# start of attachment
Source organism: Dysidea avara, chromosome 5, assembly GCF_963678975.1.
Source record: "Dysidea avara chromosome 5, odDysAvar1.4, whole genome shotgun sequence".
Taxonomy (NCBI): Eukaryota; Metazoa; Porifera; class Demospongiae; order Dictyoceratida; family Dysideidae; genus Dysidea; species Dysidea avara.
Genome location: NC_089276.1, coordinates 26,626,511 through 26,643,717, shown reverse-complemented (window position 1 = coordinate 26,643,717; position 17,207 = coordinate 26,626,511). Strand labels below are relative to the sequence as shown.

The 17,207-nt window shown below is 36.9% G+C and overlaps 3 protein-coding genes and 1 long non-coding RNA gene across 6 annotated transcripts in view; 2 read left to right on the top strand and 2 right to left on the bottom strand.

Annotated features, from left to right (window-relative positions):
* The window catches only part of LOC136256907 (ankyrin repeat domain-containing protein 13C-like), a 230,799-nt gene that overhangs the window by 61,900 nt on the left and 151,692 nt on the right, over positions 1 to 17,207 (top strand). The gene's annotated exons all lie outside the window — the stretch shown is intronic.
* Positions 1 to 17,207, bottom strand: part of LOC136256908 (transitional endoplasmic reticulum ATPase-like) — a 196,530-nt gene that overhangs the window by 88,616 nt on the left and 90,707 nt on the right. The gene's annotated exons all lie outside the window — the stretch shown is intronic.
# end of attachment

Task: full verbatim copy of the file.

Source organism: Dysidea avara, chromosome 5, assembly GCF_963678975.1.
Source record: "Dysidea avara chromosome 5, odDysAvar1.4, whole genome shotgun sequence".
Taxonomy (NCBI): Eukaryota; Metazoa; Porifera; class Demospongiae; order Dictyoceratida; family Dysideidae; genus Dysidea; species Dysidea avara.
Genome location: NC_089276.1, coordinates 26,626,511 through 26,643,717, shown reverse-complemented (window position 1 = coordinate 26,643,717; position 17,207 = coordinate 26,626,511). Strand labels below are relative to the sequence as shown.

The 17,207-nt window shown below is 36.9% G+C and overlaps 3 protein-coding genes and 1 long non-coding RNA gene across 6 annotated transcripts in view; 2 read left to right on the top strand and 2 right to left on the bottom strand.

Annotated features, from left to right (window-relative positions):
* The window catches only part of LOC136256907 (ankyrin repeat domain-containing protein 13C-like), a 230,799-nt gene that overhangs the window by 61,900 nt on the left and 151,692 nt on the right, over positions 1 to 17,207 (top strand). The gene's annotated exons all lie outside the window — the stretch shown is intronic.
* Positions 1 to 17,207, bottom strand: part of LOC136256908 (transitional endoplasmic reticulum ATPase-like) — a 196,530-nt gene that overhangs the window by 88,616 nt on the left and 90,707 nt on the right. The gene's annotated exons all lie outside the window — the stretch shown is intronic.